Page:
Publishing World Changes In Favor Of New Writers

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The trail for a missing teenage girl grows colder every hour after her car is found partially submerged in a creek.

The story reads like a newspaper article, but it's fiction written by local author Wm. Edward Miles in his first book, "Sanctioned."

"My inspiration comes from an obsessive infatuation with law enforcement, crime scene analysis, forensics and criminal investigation," Miles said.

He selected mystery as a genre after the Sept. 11, 2001 attacks.

"Storytelling provides the therapy I need for situations and incidents for which I have no control except through my writing," he said.

Miles is retired from a 20-year career in the U.S. Air Force and 16 years with the National Parks Service.

His first attempt to write was in high school, and he wrote articles for internal publications during both his careers.

"I've always had a burning desire to write a novel, but didn't think I had it in me," Miles said.

The Chief of Public Affairs for the Phoenix Area Office, Pat Cox, encouraged him to get serious about writing a novel.

The first draft took him six months and several reams of paper. He sent copies to an editor and seven close friends. The fifth and final draft he sent to Publish America.

"Exhausting" is the first word that came to Miles' mind when he thinks about the search for a publisher.

"I understand that 10,000 new novels are printed every year," he said. "With that in mind, one might begin to understand why so many novels are rejected time after time."

Miles said he is happy with Publish America.

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Local author Wm. Edward Miles will be at the Payson Public Library March 6 to sign his first book, "Sanctioned."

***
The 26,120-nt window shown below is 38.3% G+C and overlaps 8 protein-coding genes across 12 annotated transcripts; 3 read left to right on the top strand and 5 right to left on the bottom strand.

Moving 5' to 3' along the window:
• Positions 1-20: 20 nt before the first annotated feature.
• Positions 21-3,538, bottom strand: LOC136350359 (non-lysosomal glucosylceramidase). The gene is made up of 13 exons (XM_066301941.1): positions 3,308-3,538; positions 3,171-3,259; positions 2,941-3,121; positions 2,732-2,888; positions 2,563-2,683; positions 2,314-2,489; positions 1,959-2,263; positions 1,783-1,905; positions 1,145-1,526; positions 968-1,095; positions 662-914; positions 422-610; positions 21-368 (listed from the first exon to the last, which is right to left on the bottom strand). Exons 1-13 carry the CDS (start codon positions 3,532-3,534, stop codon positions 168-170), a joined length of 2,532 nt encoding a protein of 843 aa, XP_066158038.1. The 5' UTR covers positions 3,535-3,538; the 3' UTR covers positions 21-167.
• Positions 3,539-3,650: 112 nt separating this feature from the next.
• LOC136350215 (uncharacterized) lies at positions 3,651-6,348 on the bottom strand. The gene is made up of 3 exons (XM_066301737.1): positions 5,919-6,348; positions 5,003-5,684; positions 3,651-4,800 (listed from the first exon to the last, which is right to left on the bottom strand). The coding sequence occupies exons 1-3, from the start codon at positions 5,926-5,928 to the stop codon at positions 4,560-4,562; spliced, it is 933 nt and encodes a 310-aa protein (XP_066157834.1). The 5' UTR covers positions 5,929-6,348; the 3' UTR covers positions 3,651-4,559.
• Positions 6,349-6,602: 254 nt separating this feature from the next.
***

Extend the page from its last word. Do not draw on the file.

They notified major book retailers of his book's availability. Now the promotion is up to him.

He has fliers posted around town. On March 6, he will be at the Payson Public Library for a book signing.

"Promotion and marketing is very labor intensive," he said. "The big bookstores won't give a new first time author the time of day. Therefore, you must rely on the good graces of the smaller independent bookstore owners, librarians, gourmet coffee shops or established reader groups to market your work."

His Web site www.wmedwardmiles. com promotes his first novel now and will promote "Branded for Death," which should be out in July or August 2006 and "Vertical Sanction," which he plans to complete by September.

"Publish America and a number of ‘publish on demand' publishers get an enormous amount of bad press," he said. "Personally I think its sour grapes."

The process of acceptance is not a "slam dunk."

"If you have the desire to see your work published, and your skin or your ability to withstand rejection can't withstand the sometimes cruel world of publishing, then a company that specializes in Print on Demand novels is for you," he said.

"Sanctioned" is available to order at amazon.com, barnesandnoble.com, bamm.com and publishamerica.com.

Since "Sanctioned" came out in October 2005, Miles believes he has sold between 300 and 400 copies. He won't get his first royalty check until March.

A new kind of publisher

Print on demand (POD) technology is changing the face of the traditional book publishing industry of large and small presses that choose the books they want to produce and market with no fees to the author.

New novelists have a better chance at seeing their work in print. Educators, speakers, cowboy poets and other authors whose books have appeal to a niche audience can keep a bigger portion of their profits.